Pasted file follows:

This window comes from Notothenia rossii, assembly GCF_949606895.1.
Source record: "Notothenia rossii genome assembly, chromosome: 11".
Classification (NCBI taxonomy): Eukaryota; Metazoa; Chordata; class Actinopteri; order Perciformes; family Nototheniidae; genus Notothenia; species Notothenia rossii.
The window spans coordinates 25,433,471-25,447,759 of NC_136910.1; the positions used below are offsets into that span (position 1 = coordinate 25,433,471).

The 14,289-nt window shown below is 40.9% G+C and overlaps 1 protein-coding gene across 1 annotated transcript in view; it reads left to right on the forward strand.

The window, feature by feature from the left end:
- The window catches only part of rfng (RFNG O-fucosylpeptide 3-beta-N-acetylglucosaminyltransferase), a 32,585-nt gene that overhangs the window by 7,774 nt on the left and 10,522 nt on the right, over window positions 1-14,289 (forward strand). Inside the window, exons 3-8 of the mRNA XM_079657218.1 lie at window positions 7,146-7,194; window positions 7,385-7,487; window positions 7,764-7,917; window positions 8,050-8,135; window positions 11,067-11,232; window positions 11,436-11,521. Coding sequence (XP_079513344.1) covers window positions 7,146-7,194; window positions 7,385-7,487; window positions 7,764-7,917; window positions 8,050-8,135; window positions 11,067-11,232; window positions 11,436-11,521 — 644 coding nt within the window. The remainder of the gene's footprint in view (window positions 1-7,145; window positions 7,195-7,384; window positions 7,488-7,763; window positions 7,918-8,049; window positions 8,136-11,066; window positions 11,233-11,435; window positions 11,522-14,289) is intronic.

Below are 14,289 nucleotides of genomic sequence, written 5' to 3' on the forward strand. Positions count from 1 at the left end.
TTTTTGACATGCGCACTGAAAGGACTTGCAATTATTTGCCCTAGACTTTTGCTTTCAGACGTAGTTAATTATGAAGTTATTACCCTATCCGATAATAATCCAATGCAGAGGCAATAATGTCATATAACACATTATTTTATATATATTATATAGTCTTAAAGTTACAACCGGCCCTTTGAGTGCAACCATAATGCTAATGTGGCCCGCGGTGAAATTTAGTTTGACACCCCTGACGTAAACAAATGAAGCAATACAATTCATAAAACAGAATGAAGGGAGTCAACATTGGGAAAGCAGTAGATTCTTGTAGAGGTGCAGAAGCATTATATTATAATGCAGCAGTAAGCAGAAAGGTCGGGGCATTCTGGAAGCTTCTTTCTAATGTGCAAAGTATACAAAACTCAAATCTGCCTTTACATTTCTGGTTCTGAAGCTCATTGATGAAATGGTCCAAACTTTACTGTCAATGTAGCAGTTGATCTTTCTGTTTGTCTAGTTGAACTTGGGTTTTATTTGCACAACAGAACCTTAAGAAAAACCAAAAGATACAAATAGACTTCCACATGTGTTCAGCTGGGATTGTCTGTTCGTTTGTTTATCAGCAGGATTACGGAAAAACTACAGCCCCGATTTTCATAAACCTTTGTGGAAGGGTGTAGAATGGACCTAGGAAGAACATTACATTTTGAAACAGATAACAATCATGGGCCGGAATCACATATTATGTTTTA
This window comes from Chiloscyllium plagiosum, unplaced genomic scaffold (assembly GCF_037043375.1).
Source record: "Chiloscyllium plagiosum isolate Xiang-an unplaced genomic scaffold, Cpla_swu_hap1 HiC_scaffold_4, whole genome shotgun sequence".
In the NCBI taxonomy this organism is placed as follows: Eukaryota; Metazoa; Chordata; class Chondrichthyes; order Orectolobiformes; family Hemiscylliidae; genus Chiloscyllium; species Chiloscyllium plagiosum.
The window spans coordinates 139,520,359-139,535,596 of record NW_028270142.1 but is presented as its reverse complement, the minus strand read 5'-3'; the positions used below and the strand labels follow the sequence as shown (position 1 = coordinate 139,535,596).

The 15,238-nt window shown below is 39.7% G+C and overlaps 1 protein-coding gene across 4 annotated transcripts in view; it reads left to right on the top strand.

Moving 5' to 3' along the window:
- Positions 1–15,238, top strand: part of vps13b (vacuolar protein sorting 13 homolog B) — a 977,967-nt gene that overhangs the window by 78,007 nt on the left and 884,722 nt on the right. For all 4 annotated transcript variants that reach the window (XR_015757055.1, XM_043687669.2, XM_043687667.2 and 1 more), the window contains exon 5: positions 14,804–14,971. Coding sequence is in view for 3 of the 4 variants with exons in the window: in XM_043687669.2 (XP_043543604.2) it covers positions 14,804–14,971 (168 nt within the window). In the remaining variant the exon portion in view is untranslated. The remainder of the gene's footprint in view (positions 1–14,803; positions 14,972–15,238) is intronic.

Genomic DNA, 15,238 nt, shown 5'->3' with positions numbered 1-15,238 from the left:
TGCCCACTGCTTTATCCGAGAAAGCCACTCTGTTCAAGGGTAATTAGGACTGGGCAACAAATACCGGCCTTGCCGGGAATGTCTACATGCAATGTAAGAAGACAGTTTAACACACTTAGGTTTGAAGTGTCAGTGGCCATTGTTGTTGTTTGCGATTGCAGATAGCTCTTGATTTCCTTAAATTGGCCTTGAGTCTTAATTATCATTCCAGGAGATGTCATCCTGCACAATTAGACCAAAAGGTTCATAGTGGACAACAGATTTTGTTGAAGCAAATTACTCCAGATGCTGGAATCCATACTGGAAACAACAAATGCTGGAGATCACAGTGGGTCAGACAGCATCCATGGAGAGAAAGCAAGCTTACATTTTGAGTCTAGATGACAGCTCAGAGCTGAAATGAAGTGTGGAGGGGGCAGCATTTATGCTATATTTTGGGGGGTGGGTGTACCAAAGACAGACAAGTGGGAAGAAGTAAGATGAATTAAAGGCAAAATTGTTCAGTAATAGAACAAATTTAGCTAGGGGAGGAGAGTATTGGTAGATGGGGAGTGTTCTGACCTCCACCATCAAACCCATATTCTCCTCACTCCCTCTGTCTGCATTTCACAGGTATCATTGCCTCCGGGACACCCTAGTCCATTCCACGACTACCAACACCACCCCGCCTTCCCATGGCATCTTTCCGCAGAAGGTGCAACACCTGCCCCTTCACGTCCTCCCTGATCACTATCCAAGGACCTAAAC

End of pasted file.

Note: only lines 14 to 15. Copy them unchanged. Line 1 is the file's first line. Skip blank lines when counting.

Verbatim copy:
The 15,238-nt window shown below is 39.7% G+C and overlaps 1 protein-coding gene across 4 annotated transcripts in view; it reads left to right on the top strand.

Moving 5' to 3' along the window: